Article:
You're not obligated to stay of course, but just how you handle the awkward situation does matter a bit. Not immediate trouble, but there are more and less gentlemanlike ways of acting in these situations. It could be an interesting scene.
Interesting. I was due for a new series anyway. Thanks! :)
Erik Mona wrote:
It sounds pretty exciting. A question though, if I may? When it was said they'd be more like Penny Dreadful than Prof X, did you mean the pulp genre or the signature character from Mage the Ascension? Because the latter would (also) be extremely awesome, and quite appropriate.
This is actually one of the reasons playing tabletop is so nice: you can actually make choices here, instead of carrying out a programmed script. Players and monsters both get to try to trick each other, too.
In the beginning of course, monsters and players alike will tend to go off on stereotypes. That heavily armored dude at the front? Probably a fighter with good AC. That funny-smelling thin dude in robes? Probably a wizard with so-so AC but devastating spellcasting potential.
Likewise, players will tend to think "big monster = probably dumb and slow, poor Reflex".
But then you get to do more. A wizard's player might dress him up in fake armor, or a monk might dress in wizard robes to try to trick enemies.
Also, if the players know something about their enemies, they might try taunting; ranging from Yo Mama taunts to actually knowing just what to say to get the enemy to focus on their PC, instead of the squishy wizard.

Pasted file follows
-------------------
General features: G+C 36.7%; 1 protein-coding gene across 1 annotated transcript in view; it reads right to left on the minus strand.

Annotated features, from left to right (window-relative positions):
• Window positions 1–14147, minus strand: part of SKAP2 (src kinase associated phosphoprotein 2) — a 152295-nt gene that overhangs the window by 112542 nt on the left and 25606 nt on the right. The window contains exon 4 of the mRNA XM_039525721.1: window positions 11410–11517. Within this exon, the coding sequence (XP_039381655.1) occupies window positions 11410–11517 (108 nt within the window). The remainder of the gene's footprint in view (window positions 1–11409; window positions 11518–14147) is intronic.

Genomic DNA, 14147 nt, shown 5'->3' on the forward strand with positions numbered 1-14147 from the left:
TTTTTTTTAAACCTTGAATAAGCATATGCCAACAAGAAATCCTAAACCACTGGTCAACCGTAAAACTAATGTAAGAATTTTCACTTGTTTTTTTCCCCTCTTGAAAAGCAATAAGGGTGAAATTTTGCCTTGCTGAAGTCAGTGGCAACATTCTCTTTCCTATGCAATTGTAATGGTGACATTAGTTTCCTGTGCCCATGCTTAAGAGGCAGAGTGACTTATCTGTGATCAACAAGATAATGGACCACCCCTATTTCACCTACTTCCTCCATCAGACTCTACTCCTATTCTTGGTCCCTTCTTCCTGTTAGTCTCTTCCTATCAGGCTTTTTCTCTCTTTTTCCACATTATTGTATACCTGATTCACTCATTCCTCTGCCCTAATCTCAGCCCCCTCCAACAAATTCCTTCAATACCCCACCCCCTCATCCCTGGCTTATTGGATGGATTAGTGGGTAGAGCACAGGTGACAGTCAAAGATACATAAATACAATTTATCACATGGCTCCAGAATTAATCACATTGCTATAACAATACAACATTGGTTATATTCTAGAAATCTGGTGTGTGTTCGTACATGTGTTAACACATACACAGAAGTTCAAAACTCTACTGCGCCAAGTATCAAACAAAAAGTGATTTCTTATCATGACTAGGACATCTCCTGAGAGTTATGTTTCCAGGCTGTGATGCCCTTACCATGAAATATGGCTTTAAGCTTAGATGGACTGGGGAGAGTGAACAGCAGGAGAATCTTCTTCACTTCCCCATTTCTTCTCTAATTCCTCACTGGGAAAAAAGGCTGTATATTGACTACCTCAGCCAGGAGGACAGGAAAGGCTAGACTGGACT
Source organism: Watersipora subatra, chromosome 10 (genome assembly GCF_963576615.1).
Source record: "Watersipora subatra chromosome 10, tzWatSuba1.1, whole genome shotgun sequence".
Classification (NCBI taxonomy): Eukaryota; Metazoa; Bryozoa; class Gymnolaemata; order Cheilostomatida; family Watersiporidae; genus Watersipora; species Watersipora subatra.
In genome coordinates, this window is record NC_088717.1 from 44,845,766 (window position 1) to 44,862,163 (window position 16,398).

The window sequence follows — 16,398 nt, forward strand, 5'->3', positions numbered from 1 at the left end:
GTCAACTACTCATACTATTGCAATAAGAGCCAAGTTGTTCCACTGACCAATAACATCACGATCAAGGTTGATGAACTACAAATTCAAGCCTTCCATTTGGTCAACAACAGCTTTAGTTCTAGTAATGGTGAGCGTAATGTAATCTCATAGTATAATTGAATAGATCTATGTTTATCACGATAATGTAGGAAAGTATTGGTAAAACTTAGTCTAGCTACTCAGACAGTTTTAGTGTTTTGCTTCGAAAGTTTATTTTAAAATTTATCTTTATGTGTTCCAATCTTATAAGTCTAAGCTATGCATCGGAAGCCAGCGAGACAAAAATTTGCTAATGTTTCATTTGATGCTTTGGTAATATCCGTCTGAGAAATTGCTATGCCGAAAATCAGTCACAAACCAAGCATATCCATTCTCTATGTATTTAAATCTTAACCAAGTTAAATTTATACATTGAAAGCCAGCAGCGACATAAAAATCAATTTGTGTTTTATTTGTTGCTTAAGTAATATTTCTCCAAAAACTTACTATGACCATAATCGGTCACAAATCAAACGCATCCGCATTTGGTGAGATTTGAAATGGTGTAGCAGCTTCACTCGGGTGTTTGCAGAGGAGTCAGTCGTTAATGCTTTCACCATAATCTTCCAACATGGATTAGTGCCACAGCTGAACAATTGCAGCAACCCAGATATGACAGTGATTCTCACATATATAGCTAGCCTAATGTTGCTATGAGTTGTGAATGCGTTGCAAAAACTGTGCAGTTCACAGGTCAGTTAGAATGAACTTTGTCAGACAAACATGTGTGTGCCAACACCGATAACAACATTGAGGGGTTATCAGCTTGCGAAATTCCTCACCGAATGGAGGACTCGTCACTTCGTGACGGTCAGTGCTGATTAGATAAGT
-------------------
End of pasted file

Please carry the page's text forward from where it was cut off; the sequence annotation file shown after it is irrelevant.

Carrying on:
This is where roleplay creeps into combat. Neat, huh?
It's hard to give a general rule on who to target. I can only give a few points to consider every time:
1) Always think about what the PCs look like. Ask the players to describe them when in doubt.
2) Think about just how smart the monster is. A moderate-intellect monster does different things than a brilliant one. (This one sometimes trips up GMs, who play every monster as a brilliant tactician. Players resent this as GM metagaming. In addition, it's harder to convey that THIS monster actually really is more brilliant than the others before it...)
3) Think about what the monster is trying to accomplish. Is it's goal to defend a lair, to scare off intruders? Or is it actually hunting the PCs? Does it carry a grudge? Does it hate particular races? Is it just trying to get away alive?
4) Clue the players in to the reasons for your decisions. "Well, the dragon looks you over and his eyes focus on the tasty-looking halfling." "After that missile barrage, the orcs look like they're going to go after your Zen Archer." This stuff is interesting and entertaining for the players!